Planning a visit to the nation’s capital? Spring brings the famous Floriade festival, but there are plenty of iconic things to see and do in Canberra all year round…
There’s nothing like a visit to Canberra to get you feeling all patriotic.
The Australian capital is flush with world-class cultural facilities, high profile national institutions, emotive monuments, and stunning green spaces, and visitors are spoilt for choice for ways to spend their time.
Here are eight famous things to do in Canberra to tick off during your visit.
The revolving door continues to spin rapidly for those in the nation’s top job, leaving many of us to wonder exactly what’s going on in Australian politics. Find out by paying a visit to Parliament House. The building was designed by New York architects Mitchell/Giurgola & Thorp and opened back in 1988. Visitors can explore the public areas (which house many pieces from Parliament House’s extensive art collection), take a guided tour or secure tickets to watch the House of Reps in action during Question Time. It takes place most sitting days at around 2pm.
Old Parliament House and the Australian Museum of Democracy
Just a stone’s throw from Parliament House sits Old Parliament House – the regal neoclassical edifice that served as the seat of Australian democracy from 1927 to 1988. Today it’s home to the excellent Museum of Australian Democracy. Climb the front steps where Gough Whitlam made his famous press statement following the Dismissal in 1975, then head inside to explore the building and its collection of memorabilia. The Prime Minister’s Office, which served Gough, Malcolm Fraser and Bob Hawke, is a highlight.
National Gallery of Australia
Canberra is home to more than 40 museums, galleries and exhibition spaces, so deciding which ones to visit can be a daunting task. Navigating the vast collection at the pre-eminent National Gallery of Australia is also no mean feat. There are more than 160,000 pieces in the permanent collection, which spans Australian, Asian, European and North American art. Popular highlights include Sidney Nolan’s mid-20th century Ned Kelly series and Jackson Pollock’s controversial Blue Poles. The gallery is home to the world’s largest collection of Indigenous Australian art.
Australian War Memorial
The Australian War Memorial documents the involvement and loss of the country‘s service personnel in armed conflicts dating back to the 1880s. The Memorial, which consists of a commemorative shrine (including the Hall of Memory and its Tomb of the Unknown Australian Soldier), museum and archive, draws well over a million visitors a year. There’s a huge amount of detail to absorb and the programme of free guided tours offered daily is a great way to get the most from your visit. The Last Post Ceremony commemorates a different name from the Roll of Honour each day.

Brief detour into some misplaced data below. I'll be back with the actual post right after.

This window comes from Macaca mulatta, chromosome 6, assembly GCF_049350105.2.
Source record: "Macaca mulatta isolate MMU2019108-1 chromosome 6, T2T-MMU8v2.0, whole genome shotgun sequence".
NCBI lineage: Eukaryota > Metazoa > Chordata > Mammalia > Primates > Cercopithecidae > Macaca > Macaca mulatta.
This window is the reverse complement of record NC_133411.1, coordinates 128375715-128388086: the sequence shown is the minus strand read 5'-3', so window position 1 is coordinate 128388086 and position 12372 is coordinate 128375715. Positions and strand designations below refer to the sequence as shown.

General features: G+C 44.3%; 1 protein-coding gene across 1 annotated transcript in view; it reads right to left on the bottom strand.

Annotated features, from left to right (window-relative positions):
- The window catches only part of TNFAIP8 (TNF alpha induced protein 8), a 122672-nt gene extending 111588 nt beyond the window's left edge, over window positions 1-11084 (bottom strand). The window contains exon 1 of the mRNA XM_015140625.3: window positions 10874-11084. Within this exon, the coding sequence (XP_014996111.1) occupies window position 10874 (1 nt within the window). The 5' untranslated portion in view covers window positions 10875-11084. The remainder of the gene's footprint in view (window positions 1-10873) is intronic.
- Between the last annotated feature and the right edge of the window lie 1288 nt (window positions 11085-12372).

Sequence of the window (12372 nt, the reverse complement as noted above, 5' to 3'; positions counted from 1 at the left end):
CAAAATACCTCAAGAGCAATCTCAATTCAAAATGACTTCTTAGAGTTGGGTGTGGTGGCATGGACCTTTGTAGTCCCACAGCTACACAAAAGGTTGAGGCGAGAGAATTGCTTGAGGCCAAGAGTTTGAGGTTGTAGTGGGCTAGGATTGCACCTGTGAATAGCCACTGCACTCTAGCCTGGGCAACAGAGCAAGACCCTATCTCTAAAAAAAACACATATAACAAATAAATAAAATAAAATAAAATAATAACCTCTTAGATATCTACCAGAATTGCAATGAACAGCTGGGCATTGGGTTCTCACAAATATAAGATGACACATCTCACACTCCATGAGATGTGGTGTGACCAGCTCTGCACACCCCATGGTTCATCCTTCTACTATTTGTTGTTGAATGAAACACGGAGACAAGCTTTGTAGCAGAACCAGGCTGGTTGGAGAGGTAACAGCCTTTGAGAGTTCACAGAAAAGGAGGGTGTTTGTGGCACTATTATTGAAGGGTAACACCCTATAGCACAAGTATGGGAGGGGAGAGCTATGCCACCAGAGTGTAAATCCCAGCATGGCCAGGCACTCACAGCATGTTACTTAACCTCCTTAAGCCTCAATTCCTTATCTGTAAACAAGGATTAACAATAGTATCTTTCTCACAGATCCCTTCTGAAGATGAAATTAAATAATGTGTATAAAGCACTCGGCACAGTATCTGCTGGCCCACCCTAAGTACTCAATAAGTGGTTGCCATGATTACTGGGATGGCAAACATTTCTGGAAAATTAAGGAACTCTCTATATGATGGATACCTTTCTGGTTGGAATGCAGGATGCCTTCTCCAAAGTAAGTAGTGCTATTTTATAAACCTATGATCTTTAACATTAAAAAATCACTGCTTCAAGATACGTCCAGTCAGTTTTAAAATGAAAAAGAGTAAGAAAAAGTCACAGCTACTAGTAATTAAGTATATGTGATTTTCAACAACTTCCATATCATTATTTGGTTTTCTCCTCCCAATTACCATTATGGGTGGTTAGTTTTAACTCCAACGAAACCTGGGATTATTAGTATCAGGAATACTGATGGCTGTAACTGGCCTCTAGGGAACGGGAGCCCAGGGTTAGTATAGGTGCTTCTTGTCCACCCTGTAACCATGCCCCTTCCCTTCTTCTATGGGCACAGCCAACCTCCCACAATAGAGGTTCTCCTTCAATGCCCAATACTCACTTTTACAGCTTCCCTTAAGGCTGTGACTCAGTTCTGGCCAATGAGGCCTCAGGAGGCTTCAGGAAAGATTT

Canberra’s monuments and cultural institutions are framed by a fabulous backdrop of public parks, gardens and tree-lined avenues. 2013 saw the opening of the National Arboretum – a spectacular living exhibition of significant trees. The Arboretum consists of 94 forests (set to increase to 104 over time) spread across 250 hectares at the western end of Lake Burley Griffin. Each forest showcases a particular species – many of which are endangered or at risk. Visitors can access the Arboretum by bus from the CBD.
Ask an Aussie what they associate most with Canberra and next to pollies behaving badly, Floriade will probably get a guernsey. The capital’s uber-popular four-week annual celebration of spring paints Commonwealth Park all the colours of the rainbow as more than a million bulbs and annuals come into bloom. These days the festival is as much about cultural events and food and wine as it is about flowers. After dark, Nightfest offers a programme of comedy, music, movies and more. The whole event takes place from mid-September to mid-October.
Lake Burley Griffin
These days it’s hard to believe that Canberra’s gentle Lake Burley Griffin is artificial. It looks like it’s always been there. The tranquil waterway is the city’s centrepiece and a focal point of recreational activities for Canberrans and visitors alike. Walk, jog, cycle or Segway around the perimeter, or explore by kayak or stand up paddle board. A hot air balloon flight at sunrise shows the lake off at its sublime best.
Australian Institute of Sport
The Australian Institute of Sport (AIS) has produced plenty of icons of its own and is one of Canberra’s most popular attractions. Take a guided tour and go behind the scenes to see the state-of-the-art training facilities that have forged any number of sporting champions. Tours include access to the interactive Sportex facility, which houses an exhibition of sporting memorabilia.
Need a place to stay?
The Quality Hotel Dickson Canberra is perfectly located as a base for exploring everything the capital has to offer. The hotel is just a few minutes’ drive from the Australian War Memorial, Telstra Tower, the National Gallery of Australia, and so much more. Guests enjoy complimentary parking and Wi-Fi, and the hotel’s 24-hour reception team is always on hand to help.
About the writer
Adam Ford is editor of The Big Bus tour and travel guide and a travel TV presenter, writer, blogger and photographer. He has previously had the opportunity to travel the world himself as host of the TV series Tour the World on Network Ten. Adam and his team will be contributing pieces to NeedaBreak.com throughout September and October.